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The upside of having an open-door policy in a mobile operating system is that it allows smart, skilled and hard-working developers to enter the application marketplace without jumping through hoops to reach users. The downside is that it’s just as easy for deceitful, dangerous and malicious malware proprietors to target users.
Android security has long been an issue among the faithful adopters of the mobile OS. In fact, more than 32.8 million Android devices were infected with malware according to a 2012 study by NQ Mobile.
But many Android security issues could be dealt with if users would upgrade the OS regularly and more carefully select which apps to download.
“I think Google needs to come in and…put in tighter restrictions on what kind of apps can be available and uploaded and the system security settings on those apps,” Taylor said.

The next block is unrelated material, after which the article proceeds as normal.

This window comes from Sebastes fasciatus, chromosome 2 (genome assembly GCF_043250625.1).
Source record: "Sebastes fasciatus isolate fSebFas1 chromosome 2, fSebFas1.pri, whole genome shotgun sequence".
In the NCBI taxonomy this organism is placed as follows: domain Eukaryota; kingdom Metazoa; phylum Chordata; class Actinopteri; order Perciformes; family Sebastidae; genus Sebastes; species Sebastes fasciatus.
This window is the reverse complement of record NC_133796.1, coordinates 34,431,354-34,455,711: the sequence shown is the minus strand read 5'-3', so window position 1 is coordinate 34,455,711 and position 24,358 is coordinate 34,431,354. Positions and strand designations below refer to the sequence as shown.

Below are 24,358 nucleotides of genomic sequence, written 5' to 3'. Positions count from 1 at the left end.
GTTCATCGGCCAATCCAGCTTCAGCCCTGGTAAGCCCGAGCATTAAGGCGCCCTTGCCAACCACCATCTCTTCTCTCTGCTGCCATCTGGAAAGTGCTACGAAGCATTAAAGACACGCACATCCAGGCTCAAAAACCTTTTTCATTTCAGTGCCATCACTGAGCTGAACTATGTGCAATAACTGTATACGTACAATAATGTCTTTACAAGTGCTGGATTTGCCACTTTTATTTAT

He also urged users to take ownership of their device’s security by installing malware scanners and being selective about the apps that they download on their Android phones and tablets.
While the open nature of Google’s app marketplace means nearly anyone can upload an app to millions of Android users in one fell swoop, he points out that from a OS-standpoint, Android has strong checks and balances to prevent hostile software takeovers.
“Google's Android system is a very locked down, security-conscious system,” Taylor said. “Meaning that the apps need the permissions of the system to be able to do anything outside of those permissions. So if it doesn't give it permission to access your email, the app isn't going to access your email.”
In other words, for the 16 percent of lawyers using Android smartphones, according to a 2012 ABA Tech Survey, the key to mobile security is to keep an eye out for the bad bots and choose your apps wisely.